Hypothesis 1. Streamflow trends are spatially variable by month. There is spatial autocorrelation in monthly streamflow trends in the PNW. Hypothesis 2. Streamflow variability and trends are associated with hydroclimatic variables, including precipitation, previous season's temperature, and SWE variables. Late summer streamflow trends are related to a rise in winter and spring temperatures. Hypothesis 3. The response of streamflow trends to temperature warming varies with hydrologic landscape variables, including elevation, geology, and size. Snow-dominated or transient snow–rain basins experience an earlier increase in spring streamflow due to a winter temperature rise. Hypothesis 4. The errors of ordinary least squares (OLS) regression models are not spatially randomly distributed. Spatial error and GWR models can correct for the dependence of errors. Hypothesis 5. The significance of hydroclimatic and hydrologic landscape variables in explaining streamflow trends varies over space.

The study area and data

  1. Top of page
  2. Abstract
  3. Introduction
  4. The study area and data
  5. Spatial statistical analysis
  6. Results
  7. Discussion
  8. Acknowledgements
  9. References

The study area covers basins in the PNW, which includes the Columbia River basin and its subbasins––the Willamette, Deschutes (OR), Snake (ID), Spokane (WA, ID) and other small basins in coastal and interior areas. As precipitation variability in the PNW is strongly influenced by its proximity to the Pacific Ocean and elevation, a strong west–east gradient in precipitation exists. Spatial variability of streamflow generally follows the spatial patterns of precipitation and elevation. High-elevation areas in the Olympic Mountains and the High Cascade Range receive more than 2,500 mm of precipitation annually, much of which falls as snow in the winter, while arid eastern inner regions receive less than 500 mm of precipitation with much smaller seasonal variability. The study area covers 10 different level III ecoregions (U.S. Environmental Protection Agency 2011; see Table 1), encompassing the Coast Range to the Columbia Plateau. Ecoregions are identified by the patterns and composition of biotic and abiotic factors that affect ecosystem quality and integrity (Omernik 1987) and have been used to serve as a spatial framework for the response of ecosystems to environmental stressors and disturbance (Bryce, Omernik, and Larsen 1999).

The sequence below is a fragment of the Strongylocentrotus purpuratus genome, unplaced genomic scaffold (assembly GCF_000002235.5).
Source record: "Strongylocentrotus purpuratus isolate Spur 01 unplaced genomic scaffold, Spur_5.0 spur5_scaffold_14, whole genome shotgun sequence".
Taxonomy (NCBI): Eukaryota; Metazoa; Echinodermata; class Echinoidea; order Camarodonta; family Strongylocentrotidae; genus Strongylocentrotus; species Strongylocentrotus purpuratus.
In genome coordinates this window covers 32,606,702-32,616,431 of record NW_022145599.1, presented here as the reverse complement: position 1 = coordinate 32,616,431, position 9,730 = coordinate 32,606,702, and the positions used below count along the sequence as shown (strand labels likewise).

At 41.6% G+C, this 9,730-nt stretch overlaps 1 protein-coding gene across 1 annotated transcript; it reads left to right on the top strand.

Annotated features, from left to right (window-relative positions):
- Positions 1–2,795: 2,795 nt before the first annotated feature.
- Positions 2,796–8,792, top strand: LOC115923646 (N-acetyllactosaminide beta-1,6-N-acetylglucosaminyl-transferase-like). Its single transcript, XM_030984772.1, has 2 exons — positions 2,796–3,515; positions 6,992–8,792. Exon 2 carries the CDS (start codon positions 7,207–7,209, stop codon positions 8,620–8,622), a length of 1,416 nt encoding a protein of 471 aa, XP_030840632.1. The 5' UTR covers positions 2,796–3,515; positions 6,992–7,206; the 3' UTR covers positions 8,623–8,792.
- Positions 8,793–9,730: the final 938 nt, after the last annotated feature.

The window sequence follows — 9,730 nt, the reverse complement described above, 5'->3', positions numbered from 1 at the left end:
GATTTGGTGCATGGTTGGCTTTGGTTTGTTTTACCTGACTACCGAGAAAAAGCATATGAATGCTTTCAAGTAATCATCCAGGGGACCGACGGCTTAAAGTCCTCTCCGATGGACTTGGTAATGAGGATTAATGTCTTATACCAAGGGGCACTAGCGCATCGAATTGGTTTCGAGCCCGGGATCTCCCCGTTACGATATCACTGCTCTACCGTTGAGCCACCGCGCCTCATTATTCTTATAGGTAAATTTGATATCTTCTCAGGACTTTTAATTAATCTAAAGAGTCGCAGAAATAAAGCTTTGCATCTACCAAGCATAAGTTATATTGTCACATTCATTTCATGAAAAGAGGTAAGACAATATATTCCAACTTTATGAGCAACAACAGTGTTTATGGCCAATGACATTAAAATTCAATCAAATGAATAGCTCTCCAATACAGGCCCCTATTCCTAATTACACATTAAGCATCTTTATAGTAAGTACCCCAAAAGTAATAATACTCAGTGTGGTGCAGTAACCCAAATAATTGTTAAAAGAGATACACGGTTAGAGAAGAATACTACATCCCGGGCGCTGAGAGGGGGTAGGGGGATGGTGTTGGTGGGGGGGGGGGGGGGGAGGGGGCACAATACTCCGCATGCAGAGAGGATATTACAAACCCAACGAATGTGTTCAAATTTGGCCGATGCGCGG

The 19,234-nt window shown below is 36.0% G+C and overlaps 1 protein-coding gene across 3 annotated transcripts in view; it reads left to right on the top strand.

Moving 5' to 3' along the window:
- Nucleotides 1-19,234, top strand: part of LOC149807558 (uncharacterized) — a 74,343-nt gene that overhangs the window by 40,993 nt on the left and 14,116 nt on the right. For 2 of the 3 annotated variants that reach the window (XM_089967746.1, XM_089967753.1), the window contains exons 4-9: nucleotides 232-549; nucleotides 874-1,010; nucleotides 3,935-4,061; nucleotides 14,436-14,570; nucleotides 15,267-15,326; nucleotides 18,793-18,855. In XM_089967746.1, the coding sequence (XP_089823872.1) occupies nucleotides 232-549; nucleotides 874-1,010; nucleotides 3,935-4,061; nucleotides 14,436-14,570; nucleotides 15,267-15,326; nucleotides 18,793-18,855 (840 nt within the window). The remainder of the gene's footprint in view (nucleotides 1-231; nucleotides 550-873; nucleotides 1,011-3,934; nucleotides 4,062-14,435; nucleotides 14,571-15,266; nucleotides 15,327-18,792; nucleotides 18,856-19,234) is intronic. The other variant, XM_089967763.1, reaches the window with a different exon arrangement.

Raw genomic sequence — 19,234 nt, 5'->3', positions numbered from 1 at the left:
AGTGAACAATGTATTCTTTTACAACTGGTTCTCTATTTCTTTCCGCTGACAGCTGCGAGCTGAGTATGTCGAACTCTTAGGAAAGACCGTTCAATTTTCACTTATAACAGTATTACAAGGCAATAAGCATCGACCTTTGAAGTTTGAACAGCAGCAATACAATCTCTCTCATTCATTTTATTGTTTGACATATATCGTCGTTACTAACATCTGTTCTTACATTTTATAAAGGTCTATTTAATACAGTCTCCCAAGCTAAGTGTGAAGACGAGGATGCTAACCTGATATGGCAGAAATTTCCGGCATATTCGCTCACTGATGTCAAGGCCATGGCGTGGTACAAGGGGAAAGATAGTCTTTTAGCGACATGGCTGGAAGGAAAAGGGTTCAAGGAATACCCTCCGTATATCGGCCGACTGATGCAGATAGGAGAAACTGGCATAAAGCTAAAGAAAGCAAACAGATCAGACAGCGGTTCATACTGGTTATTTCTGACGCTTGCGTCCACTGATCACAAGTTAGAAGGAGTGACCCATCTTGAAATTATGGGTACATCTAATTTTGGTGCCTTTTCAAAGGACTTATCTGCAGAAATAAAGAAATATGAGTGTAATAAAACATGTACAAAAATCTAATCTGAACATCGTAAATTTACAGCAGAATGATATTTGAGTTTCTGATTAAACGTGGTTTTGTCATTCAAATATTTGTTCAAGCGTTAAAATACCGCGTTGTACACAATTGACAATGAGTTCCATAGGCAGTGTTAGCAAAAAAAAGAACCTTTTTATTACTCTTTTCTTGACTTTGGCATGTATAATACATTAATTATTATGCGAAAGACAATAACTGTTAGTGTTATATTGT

Table 1. Climatic, Hydrologic, and Geographic Variables Used in This Analysis
VariablesUnitDescriptionType of variablesAnalysis
PrecipitationmmAreal averaged monthly and seasonal precipitationQuantitativeTrend, OLS, SER
SWEmmApril 1 SWEQuantitativeTrend, OLS, SER
Maximum temperature°CAreal averaged monthly and seasonal maximum temperatureQuantitativeTrend, OLS, SER